Kathryn Daynes tells a really interesting story about an infertile couple in her book More Wives than One. The Church Handbook of Instruction was leaked onto the internet a few years ago, and the church sued to stop it’s publication. The only reference I could find indicates that the Church strongly discourages members from participating in surrogate motherhood. I know someone who was considering becoming a surrogate mother prior to her marriage. While part of me respects such a decision, I always thought that participating in surrogate parenting was a strange idea. I remember a NJ woman refused to give up the baby she had carried for another couple about 10-20 years ago, so there can be some real challenges for people who choose to participate in parenting via this route. You hear about weird mixups like this one, and you understand the church’s decision on why it is a bad idea. As I read the following story, it seems Brigham Young probably didn’t have a problem with surrogate parenting.
Before I get into the story, I want to address the different types of marriages during the pre-Manifesto Utah period. The “convenience” marriage is the strangest type. Here is a list marriage types outlined by Daynes:
- Civil Marriages – This would include all non-Mormon marriages, as well as non-Temple Mormon marriages.
- Time and Eternity marriages – This would be a typical Mormon Temple Marriage, and would extend after death.
- Proxy Marriages – Daynes says on page 82, “Such marriages could be performed for two living persons, for one living and one deceased person, or for two people who were both dead.” She gives an interesting story on page 79,
“Because celestial marriages transcend this world, it was possible for a person to be married to one spouse for this world and sealed to a different spouse for eternity.67 The spouse to whom a person was sealed might not even be living. Isaac Morley’s daughter Cordelia, for example, was sealed to Joseph Smith for eternity in Nauvoo eighteen months after he was killed at Carthage. Frederick W. Cox stood as proxy for the sealing to Joseph Smith in the temple ceremony while marrying Cordelia for time, or for the duration of mortal life.68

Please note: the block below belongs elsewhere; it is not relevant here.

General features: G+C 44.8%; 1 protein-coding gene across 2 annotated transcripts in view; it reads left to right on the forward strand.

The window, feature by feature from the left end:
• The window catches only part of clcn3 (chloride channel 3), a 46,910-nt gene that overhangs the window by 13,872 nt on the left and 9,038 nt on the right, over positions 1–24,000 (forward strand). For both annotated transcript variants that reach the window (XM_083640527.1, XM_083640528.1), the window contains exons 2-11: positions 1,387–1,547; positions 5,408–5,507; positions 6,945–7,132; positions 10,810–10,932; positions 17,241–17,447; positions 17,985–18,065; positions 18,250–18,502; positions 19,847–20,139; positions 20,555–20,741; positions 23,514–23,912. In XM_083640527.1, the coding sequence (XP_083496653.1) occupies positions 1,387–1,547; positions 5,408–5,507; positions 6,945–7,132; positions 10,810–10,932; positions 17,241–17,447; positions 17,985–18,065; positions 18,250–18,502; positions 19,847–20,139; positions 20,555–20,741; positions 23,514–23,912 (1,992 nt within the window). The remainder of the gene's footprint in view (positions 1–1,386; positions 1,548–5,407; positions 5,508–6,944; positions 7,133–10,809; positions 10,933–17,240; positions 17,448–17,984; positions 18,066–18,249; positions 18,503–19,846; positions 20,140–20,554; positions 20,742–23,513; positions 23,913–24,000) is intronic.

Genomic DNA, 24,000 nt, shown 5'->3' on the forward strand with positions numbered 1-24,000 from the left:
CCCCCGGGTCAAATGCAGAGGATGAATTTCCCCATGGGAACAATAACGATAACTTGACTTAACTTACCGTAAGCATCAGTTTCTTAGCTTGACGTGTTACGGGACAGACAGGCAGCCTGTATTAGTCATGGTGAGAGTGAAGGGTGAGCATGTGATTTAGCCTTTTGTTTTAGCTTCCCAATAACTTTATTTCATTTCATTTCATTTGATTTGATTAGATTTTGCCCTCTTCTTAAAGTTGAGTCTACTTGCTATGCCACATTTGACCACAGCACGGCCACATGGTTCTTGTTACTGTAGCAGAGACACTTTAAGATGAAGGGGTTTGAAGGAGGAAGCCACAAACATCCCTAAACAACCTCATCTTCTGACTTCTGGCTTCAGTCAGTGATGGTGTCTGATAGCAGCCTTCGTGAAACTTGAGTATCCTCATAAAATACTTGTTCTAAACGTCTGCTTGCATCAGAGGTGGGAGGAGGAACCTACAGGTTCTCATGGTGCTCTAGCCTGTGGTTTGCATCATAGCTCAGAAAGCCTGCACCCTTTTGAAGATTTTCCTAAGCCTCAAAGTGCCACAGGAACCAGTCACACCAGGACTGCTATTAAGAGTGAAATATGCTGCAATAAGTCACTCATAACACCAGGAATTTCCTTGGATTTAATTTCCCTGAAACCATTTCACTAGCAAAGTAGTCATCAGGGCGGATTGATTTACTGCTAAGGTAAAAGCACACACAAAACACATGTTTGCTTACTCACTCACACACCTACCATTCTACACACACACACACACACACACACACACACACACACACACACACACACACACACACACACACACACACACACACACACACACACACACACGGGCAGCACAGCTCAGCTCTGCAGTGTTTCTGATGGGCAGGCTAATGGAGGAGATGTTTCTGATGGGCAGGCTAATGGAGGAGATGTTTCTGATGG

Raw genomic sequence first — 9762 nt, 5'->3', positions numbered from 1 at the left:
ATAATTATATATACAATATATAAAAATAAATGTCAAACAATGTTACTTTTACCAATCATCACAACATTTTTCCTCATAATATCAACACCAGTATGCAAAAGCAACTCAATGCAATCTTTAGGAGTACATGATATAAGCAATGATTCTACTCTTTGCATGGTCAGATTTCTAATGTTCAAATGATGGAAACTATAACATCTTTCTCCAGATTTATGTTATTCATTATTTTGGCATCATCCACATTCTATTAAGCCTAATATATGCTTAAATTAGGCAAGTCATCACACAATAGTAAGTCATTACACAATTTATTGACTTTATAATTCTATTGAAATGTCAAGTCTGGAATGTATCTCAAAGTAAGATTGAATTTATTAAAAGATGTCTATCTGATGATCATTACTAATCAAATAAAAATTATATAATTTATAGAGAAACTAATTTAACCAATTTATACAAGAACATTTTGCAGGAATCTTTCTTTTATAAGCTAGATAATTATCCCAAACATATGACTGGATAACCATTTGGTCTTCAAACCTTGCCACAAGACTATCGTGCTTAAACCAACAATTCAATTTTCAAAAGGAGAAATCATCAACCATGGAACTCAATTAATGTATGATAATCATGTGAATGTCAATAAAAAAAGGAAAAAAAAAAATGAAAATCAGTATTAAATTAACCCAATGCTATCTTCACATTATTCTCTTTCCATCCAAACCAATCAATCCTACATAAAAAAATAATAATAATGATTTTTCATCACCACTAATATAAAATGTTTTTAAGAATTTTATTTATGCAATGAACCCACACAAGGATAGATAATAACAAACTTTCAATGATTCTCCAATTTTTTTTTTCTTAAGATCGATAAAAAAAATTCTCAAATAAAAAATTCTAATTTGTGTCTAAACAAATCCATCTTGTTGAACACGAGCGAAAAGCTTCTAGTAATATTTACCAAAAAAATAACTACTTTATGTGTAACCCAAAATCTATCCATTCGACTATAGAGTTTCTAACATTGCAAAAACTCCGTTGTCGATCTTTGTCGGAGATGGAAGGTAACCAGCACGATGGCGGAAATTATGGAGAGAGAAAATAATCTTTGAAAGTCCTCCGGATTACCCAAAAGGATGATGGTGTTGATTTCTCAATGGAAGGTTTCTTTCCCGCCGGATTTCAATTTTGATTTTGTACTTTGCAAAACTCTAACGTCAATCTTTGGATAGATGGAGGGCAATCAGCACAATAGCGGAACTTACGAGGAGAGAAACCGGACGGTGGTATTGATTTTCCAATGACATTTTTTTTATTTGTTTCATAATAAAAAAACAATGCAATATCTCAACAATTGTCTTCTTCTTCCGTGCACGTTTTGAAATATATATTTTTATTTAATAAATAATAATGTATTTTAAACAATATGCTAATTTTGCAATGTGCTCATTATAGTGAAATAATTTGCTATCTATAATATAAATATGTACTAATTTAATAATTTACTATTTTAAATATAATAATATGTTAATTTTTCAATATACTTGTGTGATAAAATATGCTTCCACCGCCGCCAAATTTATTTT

Such marriages for time only–proxy marriages–entailed the same responsibilities and conferred the same rights that civil marriages did. In these marriages, the children bore their biological fathers’ names but in the hereafter would belong to the family of their mother and the husband to whom she was sealed for eternity.”
Daynes said these are sometimes referred to as a levirate marriage, named after the Biblical practice. For those not familiar with a levirate marriage, the Law of Moses specified that if a man died without seed, his brother was supposed to marry the widow and raise seed to the deceased. The Sadducees propose a scenario in Luke 20:27-40 in which 7 brothers marry a widow, and all die without children. They ask Jesus in verse 33, “Therefore in the resurrection whose wife of them is she? for seven had her to wife. “
- Eternity Only Marriages – From page 82, Daynes said these marriages, “conferred no earthly rights or responsibilities.” They were sealed only in the next life, the couple didn’t live together, didn’t have any sexual relations, the wife didn’t take the husband’s surname, and the husband did not provide for the wife. It seems the purpose of these marriages was merely to confer salvation to the participants who participated in the “new and everlasting covenant.” Often the women were past child-bearing age. Fifteen women in Daynes’ Manti data set had this kind of a marriage.
- Nominal Marriages -From page 82, these marriages “conferred only limited rights on the couple for this life and sealed them for eternity.” Wives used husband’s surnames, and may have received economic help. Four wives fit this criteria in the Manti data set, and Daynes cites a biographical note of James Davenport on page 77, “Second wife was Anna Davenport, to whom he was sealed but did not live with.60 Daynes indicates on page 78, “Such marriages did not include the right to sexual access.”
- Marriage with delayed Rights – Daynes indicates that 12-year old Mary Dunn and 11-yr old Mosiah were sealed to each other just prior to leaving Nauvoo because leaders knew it would be a long time before they had access to a temple. Daynes quotes Mosiah’s autobiography on page 78, ‘that it was done “with the understanding that we were not to live together as husband and wife until we were 16 years of age.”‘ Daynes further indicates on page 79 that “Mosiah and Mary were never united after they arrived in Salt Lake City; at age eighteen, Mary married Martin Luther Ensign.66“This logic reminds me as similar to the logic applied by Catholics when they baptize infants.
- Convenience Marriage – from page 82, these marriages “conferred rights of sexual access but gave the man no rights to the children and limited responsibility to the woman.” Daynes says on page 81, “This form of marriage was not an isolated instance, although it was undoubtedly a rare one.” She describes the story of Mary Ann and Edmund Richardson who joined the church in Salt Lake City in 1853-4. Page 80 describes the story: